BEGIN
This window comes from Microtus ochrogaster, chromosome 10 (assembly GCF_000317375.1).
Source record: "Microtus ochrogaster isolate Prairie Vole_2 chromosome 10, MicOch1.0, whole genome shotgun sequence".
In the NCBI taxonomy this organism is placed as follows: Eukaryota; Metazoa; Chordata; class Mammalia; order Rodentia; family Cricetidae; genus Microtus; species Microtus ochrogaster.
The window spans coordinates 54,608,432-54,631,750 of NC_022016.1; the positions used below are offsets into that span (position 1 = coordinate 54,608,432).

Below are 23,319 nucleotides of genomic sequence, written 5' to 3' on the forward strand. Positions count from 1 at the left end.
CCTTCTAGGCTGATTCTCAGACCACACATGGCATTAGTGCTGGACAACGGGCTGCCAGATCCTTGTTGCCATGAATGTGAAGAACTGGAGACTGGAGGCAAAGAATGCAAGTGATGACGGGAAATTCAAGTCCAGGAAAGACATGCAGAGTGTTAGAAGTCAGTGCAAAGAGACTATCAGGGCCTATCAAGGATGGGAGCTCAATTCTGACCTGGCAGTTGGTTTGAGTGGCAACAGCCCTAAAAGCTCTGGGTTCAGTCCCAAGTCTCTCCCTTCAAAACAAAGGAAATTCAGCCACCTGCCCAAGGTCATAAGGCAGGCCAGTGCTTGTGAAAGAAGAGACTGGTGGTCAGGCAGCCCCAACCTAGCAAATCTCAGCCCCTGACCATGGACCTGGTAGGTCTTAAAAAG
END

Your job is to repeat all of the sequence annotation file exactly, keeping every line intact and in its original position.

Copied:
This window comes from Microtus ochrogaster, chromosome 10 (assembly GCF_000317375.1).
Source record: "Microtus ochrogaster isolate Prairie Vole_2 chromosome 10, MicOch1.0, whole genome shotgun sequence".
In the NCBI taxonomy this organism is placed as follows: Eukaryota; Metazoa; Chordata; class Mammalia; order Rodentia; family Cricetidae; genus Microtus; species Microtus ochrogaster.
The window spans coordinates 54,608,432-54,631,750 of NC_022016.1; the positions used below are offsets into that span (position 1 = coordinate 54,608,432).

Below are 23,319 nucleotides of genomic sequence, written 5' to 3' on the forward strand. Positions count from 1 at the left end.
CCTTCTAGGCTGATTCTCAGACCACACATGGCATTAGTGCTGGACAACGGGCTGCCAGATCCTTGTTGCCATGAATGTGAAGAACTGGAGACTGGAGGCAAAGAATGCAAGTGATGACGGGAAATTCAAGTCCAGGAAAGACATGCAGAGTGTTAGAAGTCAGTGCAAAGAGACTATCAGGGCCTATCAAGGATGGGAGCTCAATTCTGACCTGGCAGTTGGTTTGAGTGGCAACAGCCCTAAAAGCTCTGGGTTCAGTCCCAAGTCTCTCCCTTCAAAACAAAGGAAATTCAGCCACCTGCCCAAGGTCATAAGGCAGGCCAGTGCTTGTGAAAGAAGAGACTGGTGGTCAGGCAGCCCCAACCTAGCAAATCTCAGCCCCTGACCATGGACCTGGTAGGTCTTAAAAAG